UW’s ENR Director Appointed to EPA Science Advisory Board
Indy Burke, director of the University of Wyoming's Environment and Natural Resources Program, has accepted an invitation to serve on the Environmental Protection Agency's (EPA) Science Advisory Board (SAB).
In a letter of appointment, EPA Administrator Lisa Jackson wrote that Burke's experience in natural resource ecology would be a great asset to the SAB. Burke will provide advice on technical issues underlying the EPA's policies and decision-making, and provide guidance support to Jackson, who leads a staff of more than 17,000 professionals nationwide.
"This appointment is an honor for Dr. Burke and a testament to her stature as a scientist," says Myron Allen, UW provost and vice president for academic affairs. "Dr. Burke has a distinguished record of teaching and research, and the EPA will benefit from her deep understanding of environmental and natural resource issues facing Wyoming and the at large nation."
The SAB supports credible decision making for national environmental issues. The EPA's science is founded on the principle that "only through adequate knowledge about the risks to human health and ecosystems, and innovative solutions to prevent pollution and reduce risk, can we continue to enjoy a high quality of life." Congress established the SAB in 1978 and gave it a broad mandate to advise the EPA on technical matters.
A key priority for the agency is to base EPA actions on sound scientific data, analyses, and interpretations, says Burke.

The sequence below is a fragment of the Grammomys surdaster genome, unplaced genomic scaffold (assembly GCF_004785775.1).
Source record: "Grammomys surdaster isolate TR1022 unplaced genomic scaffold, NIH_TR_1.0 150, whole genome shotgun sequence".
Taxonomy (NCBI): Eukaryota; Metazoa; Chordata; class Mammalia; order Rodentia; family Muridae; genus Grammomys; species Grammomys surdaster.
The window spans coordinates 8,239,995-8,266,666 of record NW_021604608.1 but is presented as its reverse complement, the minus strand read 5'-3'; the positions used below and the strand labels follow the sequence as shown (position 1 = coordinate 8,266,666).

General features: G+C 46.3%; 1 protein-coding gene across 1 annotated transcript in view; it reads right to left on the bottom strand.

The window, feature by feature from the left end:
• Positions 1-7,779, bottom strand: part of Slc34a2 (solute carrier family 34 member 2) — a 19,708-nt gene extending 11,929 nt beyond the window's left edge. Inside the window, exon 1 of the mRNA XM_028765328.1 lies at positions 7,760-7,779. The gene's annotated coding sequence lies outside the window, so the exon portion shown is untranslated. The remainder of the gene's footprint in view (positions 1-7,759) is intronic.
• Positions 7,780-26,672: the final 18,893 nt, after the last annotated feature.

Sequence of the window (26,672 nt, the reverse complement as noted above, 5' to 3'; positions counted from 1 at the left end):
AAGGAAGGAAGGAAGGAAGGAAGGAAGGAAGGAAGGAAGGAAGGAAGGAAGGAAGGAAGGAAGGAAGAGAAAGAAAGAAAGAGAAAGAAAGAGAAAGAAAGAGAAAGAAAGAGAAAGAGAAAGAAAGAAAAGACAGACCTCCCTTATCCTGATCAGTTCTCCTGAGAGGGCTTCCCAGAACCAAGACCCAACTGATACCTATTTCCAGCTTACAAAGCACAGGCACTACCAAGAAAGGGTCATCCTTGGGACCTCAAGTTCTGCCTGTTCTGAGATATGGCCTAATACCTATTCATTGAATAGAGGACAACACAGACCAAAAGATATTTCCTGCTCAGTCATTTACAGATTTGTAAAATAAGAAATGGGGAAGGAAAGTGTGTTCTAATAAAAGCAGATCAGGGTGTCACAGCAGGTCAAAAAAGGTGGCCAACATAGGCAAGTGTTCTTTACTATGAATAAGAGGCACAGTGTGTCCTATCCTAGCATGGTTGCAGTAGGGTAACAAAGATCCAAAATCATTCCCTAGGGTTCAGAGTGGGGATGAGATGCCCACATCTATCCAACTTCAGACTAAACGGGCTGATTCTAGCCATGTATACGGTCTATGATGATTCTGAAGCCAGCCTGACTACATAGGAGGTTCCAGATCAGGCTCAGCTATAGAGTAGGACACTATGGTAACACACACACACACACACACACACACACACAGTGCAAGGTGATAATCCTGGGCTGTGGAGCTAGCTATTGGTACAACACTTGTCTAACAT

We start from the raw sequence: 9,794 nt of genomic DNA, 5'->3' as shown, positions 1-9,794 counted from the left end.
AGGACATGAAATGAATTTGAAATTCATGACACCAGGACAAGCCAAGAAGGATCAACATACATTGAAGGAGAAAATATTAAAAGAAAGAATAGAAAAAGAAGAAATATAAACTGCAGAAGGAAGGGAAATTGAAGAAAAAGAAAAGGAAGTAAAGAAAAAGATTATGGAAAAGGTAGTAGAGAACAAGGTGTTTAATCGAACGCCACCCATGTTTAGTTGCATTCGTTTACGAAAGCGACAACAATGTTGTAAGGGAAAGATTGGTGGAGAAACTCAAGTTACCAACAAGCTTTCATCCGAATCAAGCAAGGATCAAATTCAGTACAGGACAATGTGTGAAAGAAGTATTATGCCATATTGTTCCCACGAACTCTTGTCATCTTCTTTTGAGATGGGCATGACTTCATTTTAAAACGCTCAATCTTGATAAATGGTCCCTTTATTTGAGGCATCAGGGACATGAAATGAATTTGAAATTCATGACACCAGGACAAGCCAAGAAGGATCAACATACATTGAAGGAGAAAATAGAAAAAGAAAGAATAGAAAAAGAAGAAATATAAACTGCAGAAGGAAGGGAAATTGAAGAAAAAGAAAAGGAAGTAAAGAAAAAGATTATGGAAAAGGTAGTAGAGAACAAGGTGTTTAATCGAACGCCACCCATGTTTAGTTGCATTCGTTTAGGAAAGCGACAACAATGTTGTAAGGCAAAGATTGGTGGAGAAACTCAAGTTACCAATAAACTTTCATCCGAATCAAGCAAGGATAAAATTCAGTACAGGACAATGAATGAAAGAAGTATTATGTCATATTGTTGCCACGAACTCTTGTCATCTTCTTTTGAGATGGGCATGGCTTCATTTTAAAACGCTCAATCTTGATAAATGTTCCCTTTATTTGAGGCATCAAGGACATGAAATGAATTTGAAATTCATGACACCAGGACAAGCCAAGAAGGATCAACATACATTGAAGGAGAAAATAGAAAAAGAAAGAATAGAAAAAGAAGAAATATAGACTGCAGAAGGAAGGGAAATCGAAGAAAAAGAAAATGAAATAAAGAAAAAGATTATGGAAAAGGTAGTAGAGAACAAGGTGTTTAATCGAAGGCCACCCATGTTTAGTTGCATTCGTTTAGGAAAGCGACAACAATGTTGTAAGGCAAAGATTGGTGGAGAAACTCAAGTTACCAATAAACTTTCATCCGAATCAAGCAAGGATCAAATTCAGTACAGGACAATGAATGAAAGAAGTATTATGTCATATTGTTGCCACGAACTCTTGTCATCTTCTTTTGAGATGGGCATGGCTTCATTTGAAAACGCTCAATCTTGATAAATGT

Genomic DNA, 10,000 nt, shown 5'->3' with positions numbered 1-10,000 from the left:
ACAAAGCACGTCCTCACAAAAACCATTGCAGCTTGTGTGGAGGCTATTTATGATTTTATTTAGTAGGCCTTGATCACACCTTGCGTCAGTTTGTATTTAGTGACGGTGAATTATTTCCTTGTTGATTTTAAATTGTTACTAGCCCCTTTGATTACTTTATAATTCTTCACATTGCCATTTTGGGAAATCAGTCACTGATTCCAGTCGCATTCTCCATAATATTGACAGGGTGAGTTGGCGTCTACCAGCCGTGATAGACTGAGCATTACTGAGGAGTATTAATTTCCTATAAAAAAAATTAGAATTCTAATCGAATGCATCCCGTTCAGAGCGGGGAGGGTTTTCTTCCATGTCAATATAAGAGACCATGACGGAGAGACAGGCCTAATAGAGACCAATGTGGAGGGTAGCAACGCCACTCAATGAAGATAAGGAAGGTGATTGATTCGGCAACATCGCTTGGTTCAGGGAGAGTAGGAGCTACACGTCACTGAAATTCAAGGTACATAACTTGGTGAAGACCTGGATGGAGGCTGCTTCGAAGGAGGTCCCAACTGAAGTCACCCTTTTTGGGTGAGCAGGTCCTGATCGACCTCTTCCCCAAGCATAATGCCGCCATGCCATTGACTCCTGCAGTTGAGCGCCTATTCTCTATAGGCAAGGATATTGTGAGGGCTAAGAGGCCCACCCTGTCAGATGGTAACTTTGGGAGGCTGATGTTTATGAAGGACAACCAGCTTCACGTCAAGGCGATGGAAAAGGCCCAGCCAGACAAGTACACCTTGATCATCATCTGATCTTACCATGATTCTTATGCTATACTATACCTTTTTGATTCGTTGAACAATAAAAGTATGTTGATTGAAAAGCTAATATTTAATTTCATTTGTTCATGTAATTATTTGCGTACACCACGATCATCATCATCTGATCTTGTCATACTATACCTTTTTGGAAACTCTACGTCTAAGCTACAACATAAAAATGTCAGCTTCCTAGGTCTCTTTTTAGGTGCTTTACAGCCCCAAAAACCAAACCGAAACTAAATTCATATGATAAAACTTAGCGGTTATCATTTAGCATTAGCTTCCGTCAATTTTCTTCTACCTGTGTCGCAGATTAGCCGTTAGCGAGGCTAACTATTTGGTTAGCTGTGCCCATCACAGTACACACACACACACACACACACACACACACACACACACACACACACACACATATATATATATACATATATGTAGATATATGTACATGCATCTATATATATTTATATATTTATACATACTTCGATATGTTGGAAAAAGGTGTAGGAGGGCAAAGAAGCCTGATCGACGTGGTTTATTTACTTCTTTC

"As the national agency charged with environmental regulation, the EPA must be well-informed and advised by a team of scientists with broad expertise that covers water, air, and land systems," she says.
The SAB also provides a mechanism for the EPA to receive peer review and other advice designed to make a positive difference in the use of science for environmental decision-making.
"While the agency has a large number of highly qualified scientists as full-time employees, the Science Advisory Board and its committees can provide some special big picture advice, from an outside perspective," Burke says. "It's an honor to serve in this capacity, and particularly, to represent expertise from the Intermountain West, where the agency has had much less of a focus."
The SAB is administered through its scientific and technical advisory committees. Activities include consultation, peer review of reports and products, commentary on emerging issues, innovative research, and rapid consulting as in the event of national emergencies such as Hurricane Katrina.
Before coming to UW as ENR director and as a UW Wyoming Excellence Chair in Ecology, Burke was a professor in the Department of Forestry, Rangeland and Watershed Stewardship at Colorado State University. She received her Ph.D in botany from UW.
Her areas of interest are in soil organic matter dynamics, ecosystem ecology, biogeochemistry, regional modeling, global climate change, and pedagogical techniques. Her research over the last decade has focused on land use management and its influence on ecosystems and on scientific applications to minimize the threat of wildfires, and studies designed to evaluate the effectiveness of environmental science and regulation at the national level.
As director of ENR, Burke works to advance interdisciplinary scholarship at UW. Her appointment to the SAB began this month and ends on Sept. 30, 2013.